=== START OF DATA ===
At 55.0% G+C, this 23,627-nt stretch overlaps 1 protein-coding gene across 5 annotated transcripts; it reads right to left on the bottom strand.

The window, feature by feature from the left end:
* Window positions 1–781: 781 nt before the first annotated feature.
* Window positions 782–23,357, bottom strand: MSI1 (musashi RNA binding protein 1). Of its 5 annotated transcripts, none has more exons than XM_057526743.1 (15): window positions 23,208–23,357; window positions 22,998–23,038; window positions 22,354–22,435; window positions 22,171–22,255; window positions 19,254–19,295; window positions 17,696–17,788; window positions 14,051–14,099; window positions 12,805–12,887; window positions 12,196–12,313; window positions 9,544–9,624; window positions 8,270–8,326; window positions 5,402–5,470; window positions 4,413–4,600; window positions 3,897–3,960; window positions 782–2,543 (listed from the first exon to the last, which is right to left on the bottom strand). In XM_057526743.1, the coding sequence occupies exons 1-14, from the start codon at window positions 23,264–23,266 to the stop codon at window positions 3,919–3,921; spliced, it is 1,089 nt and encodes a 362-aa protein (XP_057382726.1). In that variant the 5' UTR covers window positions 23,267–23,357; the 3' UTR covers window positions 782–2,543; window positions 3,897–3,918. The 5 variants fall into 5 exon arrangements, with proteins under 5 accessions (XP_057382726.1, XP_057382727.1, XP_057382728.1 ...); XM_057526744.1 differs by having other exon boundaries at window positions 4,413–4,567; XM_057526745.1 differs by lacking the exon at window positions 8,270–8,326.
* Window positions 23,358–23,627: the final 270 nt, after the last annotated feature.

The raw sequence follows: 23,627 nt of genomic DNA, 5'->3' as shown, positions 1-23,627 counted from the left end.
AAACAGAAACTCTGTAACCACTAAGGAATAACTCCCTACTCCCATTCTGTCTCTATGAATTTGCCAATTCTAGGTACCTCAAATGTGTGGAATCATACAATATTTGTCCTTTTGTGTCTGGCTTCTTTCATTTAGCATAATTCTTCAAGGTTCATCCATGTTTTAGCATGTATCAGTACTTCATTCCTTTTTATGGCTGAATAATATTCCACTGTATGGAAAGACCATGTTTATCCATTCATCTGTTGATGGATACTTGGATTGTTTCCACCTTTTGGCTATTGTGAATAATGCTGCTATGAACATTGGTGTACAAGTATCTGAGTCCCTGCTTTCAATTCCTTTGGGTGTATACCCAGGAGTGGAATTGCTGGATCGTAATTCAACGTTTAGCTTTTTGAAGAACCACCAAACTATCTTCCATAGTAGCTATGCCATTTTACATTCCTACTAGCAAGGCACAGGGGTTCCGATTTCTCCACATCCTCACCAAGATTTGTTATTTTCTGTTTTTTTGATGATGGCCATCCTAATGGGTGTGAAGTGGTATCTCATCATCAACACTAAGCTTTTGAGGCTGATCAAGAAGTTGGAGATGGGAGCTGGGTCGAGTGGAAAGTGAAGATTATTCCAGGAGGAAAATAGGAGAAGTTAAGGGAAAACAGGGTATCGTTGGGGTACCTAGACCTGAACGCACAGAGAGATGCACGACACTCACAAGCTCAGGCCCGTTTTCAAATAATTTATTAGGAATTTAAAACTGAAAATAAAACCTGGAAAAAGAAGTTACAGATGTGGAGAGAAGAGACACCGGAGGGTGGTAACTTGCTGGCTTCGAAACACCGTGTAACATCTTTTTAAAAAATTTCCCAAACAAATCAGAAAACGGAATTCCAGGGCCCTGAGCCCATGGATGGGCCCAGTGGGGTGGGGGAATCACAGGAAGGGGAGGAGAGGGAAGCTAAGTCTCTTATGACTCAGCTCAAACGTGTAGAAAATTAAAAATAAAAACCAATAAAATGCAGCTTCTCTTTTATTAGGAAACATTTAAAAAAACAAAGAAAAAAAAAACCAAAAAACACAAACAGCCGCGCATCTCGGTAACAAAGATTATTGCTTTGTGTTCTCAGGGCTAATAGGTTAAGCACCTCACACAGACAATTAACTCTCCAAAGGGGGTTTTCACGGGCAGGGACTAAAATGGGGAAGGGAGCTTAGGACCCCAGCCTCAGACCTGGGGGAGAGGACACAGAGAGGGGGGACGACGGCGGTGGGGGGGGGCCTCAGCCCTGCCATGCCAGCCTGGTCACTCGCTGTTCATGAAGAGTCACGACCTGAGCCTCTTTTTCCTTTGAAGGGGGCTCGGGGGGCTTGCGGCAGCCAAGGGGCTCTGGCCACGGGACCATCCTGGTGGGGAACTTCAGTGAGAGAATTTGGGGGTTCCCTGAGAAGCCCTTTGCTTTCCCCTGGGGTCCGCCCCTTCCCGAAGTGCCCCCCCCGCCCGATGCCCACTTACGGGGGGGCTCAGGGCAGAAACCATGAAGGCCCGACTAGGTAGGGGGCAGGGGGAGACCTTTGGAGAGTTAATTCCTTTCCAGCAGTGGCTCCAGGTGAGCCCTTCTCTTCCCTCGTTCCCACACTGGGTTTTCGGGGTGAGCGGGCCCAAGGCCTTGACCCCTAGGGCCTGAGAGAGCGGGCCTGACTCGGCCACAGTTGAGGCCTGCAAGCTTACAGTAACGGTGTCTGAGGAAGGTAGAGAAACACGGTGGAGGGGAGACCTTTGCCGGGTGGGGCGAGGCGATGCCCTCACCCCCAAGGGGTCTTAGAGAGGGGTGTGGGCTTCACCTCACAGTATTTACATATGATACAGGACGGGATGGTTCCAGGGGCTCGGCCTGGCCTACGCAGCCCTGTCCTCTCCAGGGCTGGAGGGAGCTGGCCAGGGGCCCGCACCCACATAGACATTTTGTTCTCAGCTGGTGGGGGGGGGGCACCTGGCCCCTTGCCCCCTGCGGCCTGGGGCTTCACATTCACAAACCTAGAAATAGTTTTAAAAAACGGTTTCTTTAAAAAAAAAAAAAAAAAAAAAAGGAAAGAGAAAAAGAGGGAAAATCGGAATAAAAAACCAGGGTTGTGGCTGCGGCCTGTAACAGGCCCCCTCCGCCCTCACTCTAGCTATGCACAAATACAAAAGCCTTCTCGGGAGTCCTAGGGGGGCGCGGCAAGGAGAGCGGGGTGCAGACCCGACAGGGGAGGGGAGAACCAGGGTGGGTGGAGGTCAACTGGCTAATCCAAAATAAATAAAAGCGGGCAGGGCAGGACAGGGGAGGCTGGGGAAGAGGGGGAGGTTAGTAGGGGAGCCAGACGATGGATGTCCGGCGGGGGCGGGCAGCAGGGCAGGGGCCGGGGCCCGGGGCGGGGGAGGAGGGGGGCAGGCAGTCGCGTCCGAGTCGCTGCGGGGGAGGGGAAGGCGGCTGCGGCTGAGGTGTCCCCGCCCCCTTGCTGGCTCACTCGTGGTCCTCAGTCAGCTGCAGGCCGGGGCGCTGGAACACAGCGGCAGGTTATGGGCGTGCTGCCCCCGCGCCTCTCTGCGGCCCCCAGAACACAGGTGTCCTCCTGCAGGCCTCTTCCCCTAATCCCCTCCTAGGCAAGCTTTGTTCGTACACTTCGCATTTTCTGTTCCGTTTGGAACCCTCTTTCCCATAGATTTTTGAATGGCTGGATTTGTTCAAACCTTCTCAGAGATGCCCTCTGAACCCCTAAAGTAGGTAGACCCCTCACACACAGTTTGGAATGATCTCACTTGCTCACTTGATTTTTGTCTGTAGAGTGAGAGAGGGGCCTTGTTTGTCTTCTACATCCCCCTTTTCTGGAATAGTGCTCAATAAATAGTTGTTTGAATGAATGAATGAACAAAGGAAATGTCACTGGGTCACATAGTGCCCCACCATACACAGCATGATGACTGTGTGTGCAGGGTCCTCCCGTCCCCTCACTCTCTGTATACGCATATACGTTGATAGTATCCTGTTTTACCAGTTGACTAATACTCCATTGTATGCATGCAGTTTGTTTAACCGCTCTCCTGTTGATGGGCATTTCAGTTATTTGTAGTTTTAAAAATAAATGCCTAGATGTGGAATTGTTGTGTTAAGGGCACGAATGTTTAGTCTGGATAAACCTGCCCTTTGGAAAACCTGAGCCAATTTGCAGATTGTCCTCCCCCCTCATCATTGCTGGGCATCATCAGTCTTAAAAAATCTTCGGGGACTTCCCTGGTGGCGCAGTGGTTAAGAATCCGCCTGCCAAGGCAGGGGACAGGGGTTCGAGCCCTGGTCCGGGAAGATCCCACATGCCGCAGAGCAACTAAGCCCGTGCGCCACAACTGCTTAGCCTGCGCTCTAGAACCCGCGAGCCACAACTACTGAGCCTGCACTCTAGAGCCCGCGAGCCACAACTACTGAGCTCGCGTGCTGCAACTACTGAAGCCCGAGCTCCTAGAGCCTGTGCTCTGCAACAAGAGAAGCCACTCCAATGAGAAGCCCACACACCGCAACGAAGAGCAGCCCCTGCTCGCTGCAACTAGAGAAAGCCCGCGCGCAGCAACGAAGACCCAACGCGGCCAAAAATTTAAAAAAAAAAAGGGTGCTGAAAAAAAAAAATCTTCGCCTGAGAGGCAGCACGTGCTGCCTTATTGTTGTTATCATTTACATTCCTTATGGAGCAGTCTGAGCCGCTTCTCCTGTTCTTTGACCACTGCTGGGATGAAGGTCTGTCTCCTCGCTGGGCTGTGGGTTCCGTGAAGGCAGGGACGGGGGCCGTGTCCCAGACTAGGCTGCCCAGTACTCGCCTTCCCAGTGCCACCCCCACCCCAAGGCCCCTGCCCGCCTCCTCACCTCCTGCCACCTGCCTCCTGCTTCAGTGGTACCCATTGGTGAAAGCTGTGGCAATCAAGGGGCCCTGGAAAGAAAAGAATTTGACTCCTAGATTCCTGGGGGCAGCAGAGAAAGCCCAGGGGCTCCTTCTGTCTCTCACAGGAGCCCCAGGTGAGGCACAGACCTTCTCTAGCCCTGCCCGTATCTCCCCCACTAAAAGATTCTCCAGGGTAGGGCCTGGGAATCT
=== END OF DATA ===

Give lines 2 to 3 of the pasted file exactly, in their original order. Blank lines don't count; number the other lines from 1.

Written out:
The window, feature by feature from the left end:
* Window positions 1–781: 781 nt before the first annotated feature.